Capacitive micromachined ultrasonic transducer (cMUT) technology has been recognized as an attractive alternative to the more traditional piezoelectric transducer technology in medical ultrasound imaging for several years now. There are mainly two reasons for the interest in this technology: Micromachining is derived from the integrated circuit technology and therefore shares the well-known advantages and experience of it. Also, capacitive transduction using thin membranes has fundamental superiorities over the piezoelectric transduction mechanism such as wide frequency bandwidth.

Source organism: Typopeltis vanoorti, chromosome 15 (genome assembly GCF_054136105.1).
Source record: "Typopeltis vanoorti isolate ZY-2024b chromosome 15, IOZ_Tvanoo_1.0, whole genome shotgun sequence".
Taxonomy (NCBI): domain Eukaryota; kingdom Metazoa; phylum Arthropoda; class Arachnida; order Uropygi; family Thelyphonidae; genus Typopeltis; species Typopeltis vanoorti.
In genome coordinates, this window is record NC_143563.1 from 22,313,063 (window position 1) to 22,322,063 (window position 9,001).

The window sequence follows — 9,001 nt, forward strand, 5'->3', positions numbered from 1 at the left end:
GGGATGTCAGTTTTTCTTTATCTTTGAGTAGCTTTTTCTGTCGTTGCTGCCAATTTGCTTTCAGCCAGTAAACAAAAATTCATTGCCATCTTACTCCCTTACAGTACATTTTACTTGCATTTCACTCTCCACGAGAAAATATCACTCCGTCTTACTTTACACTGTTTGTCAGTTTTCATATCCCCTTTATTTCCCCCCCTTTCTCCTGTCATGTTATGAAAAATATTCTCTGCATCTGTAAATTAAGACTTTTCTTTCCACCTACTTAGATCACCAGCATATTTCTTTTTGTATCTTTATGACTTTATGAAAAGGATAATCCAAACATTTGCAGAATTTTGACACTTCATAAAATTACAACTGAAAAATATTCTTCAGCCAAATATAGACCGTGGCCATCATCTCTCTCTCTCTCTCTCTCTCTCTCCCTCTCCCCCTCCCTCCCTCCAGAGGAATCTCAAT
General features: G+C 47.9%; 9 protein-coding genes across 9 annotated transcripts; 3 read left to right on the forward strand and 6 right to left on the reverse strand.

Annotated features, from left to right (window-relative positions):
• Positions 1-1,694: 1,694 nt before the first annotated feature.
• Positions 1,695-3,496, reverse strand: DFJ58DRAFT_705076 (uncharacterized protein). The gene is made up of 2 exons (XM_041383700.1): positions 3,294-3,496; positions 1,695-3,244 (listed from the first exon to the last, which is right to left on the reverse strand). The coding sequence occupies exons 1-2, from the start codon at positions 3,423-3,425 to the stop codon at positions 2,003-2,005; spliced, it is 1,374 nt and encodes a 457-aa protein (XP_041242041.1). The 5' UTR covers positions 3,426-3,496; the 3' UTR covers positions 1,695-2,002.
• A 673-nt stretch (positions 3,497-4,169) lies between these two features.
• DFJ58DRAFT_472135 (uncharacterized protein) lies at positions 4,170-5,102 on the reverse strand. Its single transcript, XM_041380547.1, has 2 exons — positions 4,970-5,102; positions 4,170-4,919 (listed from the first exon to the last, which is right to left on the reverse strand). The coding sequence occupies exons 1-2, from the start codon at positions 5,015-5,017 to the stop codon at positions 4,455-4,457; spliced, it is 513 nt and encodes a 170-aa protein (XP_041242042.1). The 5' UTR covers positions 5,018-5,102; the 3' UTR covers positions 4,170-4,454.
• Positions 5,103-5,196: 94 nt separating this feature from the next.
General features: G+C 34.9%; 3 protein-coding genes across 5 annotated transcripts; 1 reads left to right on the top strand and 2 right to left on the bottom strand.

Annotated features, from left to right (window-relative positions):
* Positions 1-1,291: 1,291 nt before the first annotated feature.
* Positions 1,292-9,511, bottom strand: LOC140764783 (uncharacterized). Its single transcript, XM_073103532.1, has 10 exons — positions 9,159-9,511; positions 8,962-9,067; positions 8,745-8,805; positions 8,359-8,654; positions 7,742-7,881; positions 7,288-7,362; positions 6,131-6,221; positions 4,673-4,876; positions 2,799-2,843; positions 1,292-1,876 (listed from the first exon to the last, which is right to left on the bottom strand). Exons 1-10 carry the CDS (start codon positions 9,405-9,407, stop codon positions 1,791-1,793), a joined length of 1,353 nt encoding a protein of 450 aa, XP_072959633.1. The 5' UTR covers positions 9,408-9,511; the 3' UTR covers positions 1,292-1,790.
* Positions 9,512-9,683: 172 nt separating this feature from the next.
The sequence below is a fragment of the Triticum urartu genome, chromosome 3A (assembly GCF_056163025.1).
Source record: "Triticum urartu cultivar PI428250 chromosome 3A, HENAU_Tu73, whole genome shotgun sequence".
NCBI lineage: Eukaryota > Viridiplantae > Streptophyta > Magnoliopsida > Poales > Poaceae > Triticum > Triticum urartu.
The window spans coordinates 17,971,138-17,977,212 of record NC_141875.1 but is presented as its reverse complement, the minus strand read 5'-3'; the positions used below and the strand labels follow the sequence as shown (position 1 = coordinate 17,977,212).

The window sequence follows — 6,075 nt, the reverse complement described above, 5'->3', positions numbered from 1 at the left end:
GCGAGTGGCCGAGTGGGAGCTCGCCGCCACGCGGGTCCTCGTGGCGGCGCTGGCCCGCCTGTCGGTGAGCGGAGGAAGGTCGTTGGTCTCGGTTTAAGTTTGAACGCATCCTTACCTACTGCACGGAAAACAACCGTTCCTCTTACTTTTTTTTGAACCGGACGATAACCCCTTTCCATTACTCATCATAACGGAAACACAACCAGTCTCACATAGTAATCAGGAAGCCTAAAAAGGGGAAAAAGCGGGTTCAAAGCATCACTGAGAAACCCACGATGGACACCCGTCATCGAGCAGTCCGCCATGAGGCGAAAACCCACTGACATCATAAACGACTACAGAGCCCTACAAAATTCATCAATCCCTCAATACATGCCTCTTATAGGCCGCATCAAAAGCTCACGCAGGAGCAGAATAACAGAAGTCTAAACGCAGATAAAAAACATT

Capacitive micromachined ultrasonic transducers are essentially capacitor cells where the two plates of the capacitor, the membrane and the substrate, are separated with a vacuum sealed cavity. Typically, a cMUT is made of many micro-scale capacitor cells operating in parallel. This paper describes a new fabrication technique for building cMUTs which is called the wafer-bonding method. In this method, the cavity and the membrane are defined on separate wafers and brought together by wafer-bonding in vacuum. The wafer-bonding method has several advantages over the traditional sacrificial release method of cMUT fabrication. It allows greater flexibility in the cMUT design which means better device performance. It reduces the number of process steps, device turn-around time, and increases the overall uniformity, reliability. and repeatability. Device examples of one-dimensional and two-dimensional arrays designed to work in the 1 to 50 MHz range with 100% fractional bandwidth highlight the advantages of this method, and show that cMUT technology is indeed the better candidate for next generation ultrasonic imaging arrays.© (2005) COPYRIGHT SPIE--The International Society for Optical Engineering. Downloading of the abstract is permitted for personal use only.